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Encyclopedia > Slave trade in the Middle Ages
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Costumes of slaves or serfs, from the sixth to the twelfth centuries, collected by H. de Vielcastel, from original documents in the great libraries of Europe.

Between the 6th and 10th centuries AD, the primary source of slaves for Europe and the Middle East were the territories of central and eastern Europe, especially Slavonic people. This is why the word for slave in many European languages is derived from the word for Slavs (in English, German and French, for example). Another important source for the Middle East was West Africa, via the trans-Saharan trade routes.


After the conquest of North Africa and Spain by Muslims, the Islamic world became a huge importer of slaves from central Europe. The trade routes were established between slave trade centres in the Slavonic countries (for example Prague and Wolin) and Arab metropoles in Spain. Because of religious constraints, the slave trade was monopolised by Jews who were able to transfer the slaves from Pagan central Europe through Christian western Europe to Muslim countries in Spain and Africa. The majority of slaves were prisoners captured in wars between Slavonic tribes and states.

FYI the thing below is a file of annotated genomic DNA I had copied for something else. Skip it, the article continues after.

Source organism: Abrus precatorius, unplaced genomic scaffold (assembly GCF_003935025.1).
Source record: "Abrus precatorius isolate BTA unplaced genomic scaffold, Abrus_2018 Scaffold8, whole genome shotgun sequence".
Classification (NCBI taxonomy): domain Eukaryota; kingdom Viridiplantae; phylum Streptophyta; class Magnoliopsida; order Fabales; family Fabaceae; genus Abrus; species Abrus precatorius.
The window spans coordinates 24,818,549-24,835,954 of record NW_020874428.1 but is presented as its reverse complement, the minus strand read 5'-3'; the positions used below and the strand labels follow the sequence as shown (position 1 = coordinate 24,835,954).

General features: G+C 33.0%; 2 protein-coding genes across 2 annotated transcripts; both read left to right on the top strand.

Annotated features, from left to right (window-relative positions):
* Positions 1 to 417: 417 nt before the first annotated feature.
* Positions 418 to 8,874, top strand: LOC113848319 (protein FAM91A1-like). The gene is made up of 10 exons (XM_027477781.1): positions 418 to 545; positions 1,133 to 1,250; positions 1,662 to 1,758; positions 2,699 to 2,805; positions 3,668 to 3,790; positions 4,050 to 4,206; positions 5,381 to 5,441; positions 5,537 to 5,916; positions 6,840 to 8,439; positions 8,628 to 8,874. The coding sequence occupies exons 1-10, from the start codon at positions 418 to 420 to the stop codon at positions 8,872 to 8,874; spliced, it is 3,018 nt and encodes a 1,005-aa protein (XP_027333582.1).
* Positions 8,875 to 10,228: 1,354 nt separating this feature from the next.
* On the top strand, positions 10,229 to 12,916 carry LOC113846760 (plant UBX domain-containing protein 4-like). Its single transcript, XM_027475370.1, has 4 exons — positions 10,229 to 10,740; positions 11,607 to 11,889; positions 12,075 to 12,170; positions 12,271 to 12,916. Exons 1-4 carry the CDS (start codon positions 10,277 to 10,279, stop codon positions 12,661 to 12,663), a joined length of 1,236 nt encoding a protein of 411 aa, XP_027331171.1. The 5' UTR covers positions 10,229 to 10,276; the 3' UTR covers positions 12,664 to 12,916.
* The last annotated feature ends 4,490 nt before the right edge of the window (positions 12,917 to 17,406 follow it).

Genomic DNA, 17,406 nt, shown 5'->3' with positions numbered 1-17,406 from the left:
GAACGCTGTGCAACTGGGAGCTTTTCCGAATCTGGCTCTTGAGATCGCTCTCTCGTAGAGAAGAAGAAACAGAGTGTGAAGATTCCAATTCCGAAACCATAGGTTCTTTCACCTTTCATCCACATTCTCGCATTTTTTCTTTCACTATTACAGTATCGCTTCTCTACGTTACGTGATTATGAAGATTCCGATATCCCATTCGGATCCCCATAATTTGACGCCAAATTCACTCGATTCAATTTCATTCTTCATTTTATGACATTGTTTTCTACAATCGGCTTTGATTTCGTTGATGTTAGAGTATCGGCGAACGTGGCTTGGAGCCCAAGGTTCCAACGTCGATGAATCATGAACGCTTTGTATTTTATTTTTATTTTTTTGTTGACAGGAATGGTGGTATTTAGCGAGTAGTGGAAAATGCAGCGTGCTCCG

This trade came to the end in 10th century after the Christianisation of the central European Slavic countries.


Serfdom replaced the institutition of slavery. While serfdom had numerous disadvantages, it was in no way equivalent with slavery. For example, serfs had numerous rights that slaves did not have: they could marry, have a family, pass on a family inheritance, and cultivate the land.


Further reading: Those Terrible Middle Ages, by Regine Pernoud.


Saint Adalbert was one person that wanted to put an end to the slave trade.


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